this new film is basically paris is burning meets the shining
We caught up with director Gaspar Noé in Cannes to talk about his killer new film, Climax.
i-D is ready to speak to director Gaspar Noé, but his publicist thinks he’s still sleeping. It’s nearly 10am, and the provocative, French-Argentinian movie auteur, famed for films like Irreversible and Enter the Void, hasn’t picked up his phone yet.
It’s not really surprising: last night was the final screening of his latest film, Climax, here at the Cannes Film Festival. Shrouded in mystery when it was first announced -- most people hadn't realised he'd made a new movie at all -- crowds rocked up to the festival expecting a follow-up to his sex-fuelled 3D epic Love, which split critics when it bowed here at the festival four years ago. Instead, what we got was a feverish, kinetic dance horror film, about a group of voguers and krumpers rehearsing and partying in a building outside Paris, whose evening turns awry when the sangria bowl gets spiked. Everybody falls into a woozy and horrifying stupor; what follows is more violent and scarring than any of them could have imagined.
Its cast, headed up by the Atomic Blonde star Sofia Boutella, but formed almost entirely of young Parisian dancers from the city’s underground voguing and street dance scene, were asked to keep their lips sealed after Noé wrapped the project. Speculation over how his films will be judged by critics, who’ve had no hesitation both celebrating and tearing his work apart in the past, is fairly common. But can you remember the last time you sat down in a cinema, completely unaware of anything about what you were going to watch? That’s how Climax met its stunned audience.
15 minutes later than scheduled, Gaspar shows up and apologises. Of course, Noé has been out partying all night -- it's his last night here, after all -- and he'd just arrived back to his hotel room. Usually it's better to stay awake, he claims, but he took a 20-minute nap and is still trying to make sense of what's happening right now. One double espresso later, we’re good to go.
So nobody knew what the hell Climax was about until we actually sat down and watched it. Everybody just assumed it was a sequel of sorts to Love. What we got was a massive curveball.
Because of the title, everyone thought it was going to be more sexually explicit than my last! We tried to hide everything as much as much as possible because I wanted to open the movie here, without anybody knowing anything about it. The problem with making movies and the internet: you know everything about a film before it’s even released.
This film wasn’t even on the periphery of your thoughts nine months ago. How did everything come together?
I went to a voguing ball for the first time in my life at the end of December last year, after being invited by Lea Vlamos, who’s one of the dancers in the film. [I knew] the energy that was coming out of there was the kind I wanted to portray in a movie; it had to be driven by the story, but also the people we were shooting. [At the time], I was totally out of money, so I convinced the co-producer of Love Édouard Weil to help me make it, telling him it would be a documentary-fiction film about dancers. I told him we could do it cheaply, and in 15 days. The film’s choreographer, Nina McNeely, arrived five days before, and we wound up casting 22 dancers a couple of days before the shoot began.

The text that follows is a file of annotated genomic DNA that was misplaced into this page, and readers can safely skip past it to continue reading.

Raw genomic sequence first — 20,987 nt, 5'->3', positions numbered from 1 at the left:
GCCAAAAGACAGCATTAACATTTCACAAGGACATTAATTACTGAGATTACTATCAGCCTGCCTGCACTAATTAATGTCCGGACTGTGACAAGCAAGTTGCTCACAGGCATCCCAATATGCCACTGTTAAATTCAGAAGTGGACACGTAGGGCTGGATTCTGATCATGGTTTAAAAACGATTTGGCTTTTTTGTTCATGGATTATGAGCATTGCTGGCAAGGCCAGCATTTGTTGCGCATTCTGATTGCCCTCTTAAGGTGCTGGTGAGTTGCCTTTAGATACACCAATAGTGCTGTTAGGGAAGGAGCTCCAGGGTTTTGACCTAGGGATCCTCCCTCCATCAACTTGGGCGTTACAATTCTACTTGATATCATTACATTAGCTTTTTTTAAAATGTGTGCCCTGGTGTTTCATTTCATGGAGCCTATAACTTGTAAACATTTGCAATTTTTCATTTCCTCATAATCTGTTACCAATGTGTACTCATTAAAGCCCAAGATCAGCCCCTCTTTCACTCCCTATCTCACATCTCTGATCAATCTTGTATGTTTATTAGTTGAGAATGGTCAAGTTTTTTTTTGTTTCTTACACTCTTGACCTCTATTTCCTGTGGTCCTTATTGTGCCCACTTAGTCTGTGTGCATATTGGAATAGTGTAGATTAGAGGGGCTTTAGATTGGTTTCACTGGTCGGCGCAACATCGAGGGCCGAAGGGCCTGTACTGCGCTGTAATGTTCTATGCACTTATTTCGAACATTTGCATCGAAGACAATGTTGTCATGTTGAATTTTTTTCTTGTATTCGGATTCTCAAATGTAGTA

The film takes place in this pre-internet and pre-mobile phone era, which makes the dancer’s situation even more terrifying. Changing that would impact the film’s energy, wouldn’t it?
If the story had taken place nowadays, everybody would be on their cellphones looking for help -- there wouldn’t be a movie! When I came to Cannes last year, every film seemed to deal with characters experiencing neurosis from spending so much time on their phones. Me? I grew up in the 70s and 80s, where none of these things existed.
Your films are notoriously divisive, but everyone seemed to be showering Climax in so much praise. Do you care what critics think either way?
I’m happy, but what I like the most is when people find perspectives on your work you hadn’t seen before; a more symbolic vision. I love negative reviews. Honestly, some of my favourite reviews that I’ve ever had were bad ones: when people are crazy and mean, and call my work a ‘piece of shit’! I just read one review written by a writer in France who called Climax unwatchable, and started spitting on my movie. It felt so bitter!
Based on your protagonists, you seem to have a fascination with youth culture. Why is that?
Probably because I hang out a lot with young people, and party with them rather than people my age. Plus, everybody relates to someone who’s young, because we were all young once too! Actually, I wouldn’t mind making a film with a child. Kids are more fragile, so there’s more tension when you see a child in danger.
Your quick filmmaking process seems to have paid off immensely. Do you reckon you’d make a film this way again?
Why not? It was a pleasure. I don’t know if I could achieve it as well as I did here though! Climax was a collective project; the stars were aligned.
Does it feel like a work of fate when you’re watching it?
Yeah, it was kind of incredible that when we started preparing the movie in January, I had to tell people that I’d have it ready for Cannes, otherwise nobody would give me the money to make it. I thought it was impossible -- but here we are!
CLIMAX premiered in the Director’s Fortnight at the 71st Cannes Film Festival, and will be released later in the year.
This article originally appeared on i-D UK.